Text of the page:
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201522Nov11:57

New method to repair ele­phant tusks has been developed

Infor­ma­tion
pub­lished 22 Novem­ber 2015 | mod­i­fied 22 Novem­ber 2015
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elephant tusk repairBesides edu­ca­tion, con­ser­va­tion and recre­ation, sci­en­tific research belongs to Birm­ing­ham Zoo mis­sion fun­da­ments, as do all self-​respecting zoos. Although most research that is funded, sup­ported or dri­ven by zoos focusses on how to improve species con­ser­va­tion, ani­mal health and wel­fare is addressed as well. An exam­ple of the lat­ter is the inno­v­a­tive pro­ce­dure that has been devel­oped by Birm­ing­ham Zoo staff and the Uni­ver­sity of Alabama (UAB) to repair a crack in the tusk of a bull elephant.

elephant tusk crackBul­wagi, the Zoo’s 35-​year-​old African bull ele­phant, had a long-​term crack in his tusk. Ele­phants use their tusks for dig­ging, lift­ing objects, gath­er­ing food, strip­ping bark to eat from trees and for pro­tec­tion. Through these actions, their tusks become worn and can break or crack. A cracked tusk can become infected as a tusk is basi­cally a tooth. It there­fore pose prob­lems for an ele­phant and can be rather painful.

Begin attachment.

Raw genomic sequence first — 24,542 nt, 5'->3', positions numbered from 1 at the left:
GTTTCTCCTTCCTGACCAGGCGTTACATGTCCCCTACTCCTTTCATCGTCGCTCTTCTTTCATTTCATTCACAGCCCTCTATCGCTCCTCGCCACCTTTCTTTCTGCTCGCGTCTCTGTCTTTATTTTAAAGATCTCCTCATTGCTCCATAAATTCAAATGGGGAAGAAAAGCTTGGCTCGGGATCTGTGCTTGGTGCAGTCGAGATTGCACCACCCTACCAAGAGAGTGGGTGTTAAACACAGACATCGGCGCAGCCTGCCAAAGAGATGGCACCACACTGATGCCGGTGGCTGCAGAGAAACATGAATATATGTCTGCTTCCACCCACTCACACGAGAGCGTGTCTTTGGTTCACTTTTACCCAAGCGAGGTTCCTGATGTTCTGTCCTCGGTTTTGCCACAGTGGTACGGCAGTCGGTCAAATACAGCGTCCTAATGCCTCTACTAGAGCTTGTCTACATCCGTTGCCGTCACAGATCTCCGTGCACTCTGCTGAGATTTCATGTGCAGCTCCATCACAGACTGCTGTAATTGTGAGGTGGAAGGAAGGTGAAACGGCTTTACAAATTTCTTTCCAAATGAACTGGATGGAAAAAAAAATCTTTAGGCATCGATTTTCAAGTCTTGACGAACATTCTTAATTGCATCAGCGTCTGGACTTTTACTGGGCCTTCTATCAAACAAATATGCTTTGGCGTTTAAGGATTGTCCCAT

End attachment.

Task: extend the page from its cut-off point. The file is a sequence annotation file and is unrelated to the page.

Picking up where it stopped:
When the team at the Zoo asked me to cre­ate this metal ring, I thought, ‘we can do better,’
Brian Pil­lay, leader research team, direc­tor Mate­ri­als Pro­cess­ing and Appli­ca­tions Devel­op­ment Cen­ter, UAB »

Tusks with cracks that are left untreated may ulti­mately have to be removed. Cracks in ele­phants’ tusks have his­tor­i­cally been repaired by adher­ing a metal ring to the tusk in order to sta­bi­lize the crack and pre­vent it from grow­ing any far­ther up the tusk. But research staff at UAB devel­oped a dif­fer­ent procedure.

On Thurs­day, 5 Novem­ber, Bul­wagi under­went a pro­ce­dure to pre­vent the crack in his tusk from grow­ing which would hap­pen if left unat­tended. This pro­ce­dure was done in con­junc­tion with a team led by Brian Pil­lay, Ph.D.

The research team was able to cre­ate a spe­cialised resin and appli­ca­tion process — lighter, stronger and tougher than steel — in hopes of pre­vent­ing the crack in Bulwagi’s tusk from get­ting wider and longer. Due to the slow growth rate of the tusk, it will take months to assess if the appli­ca­tion was suc­cess­ful. If suc­cess­ful, this may prove to be a new way to treat cracked ele­phant tusks in other zoos and ele­phant facilities.


(Source: Birm­ing­ham Zoo press release, 13.11.2015; UAB news, 17.11.2015)


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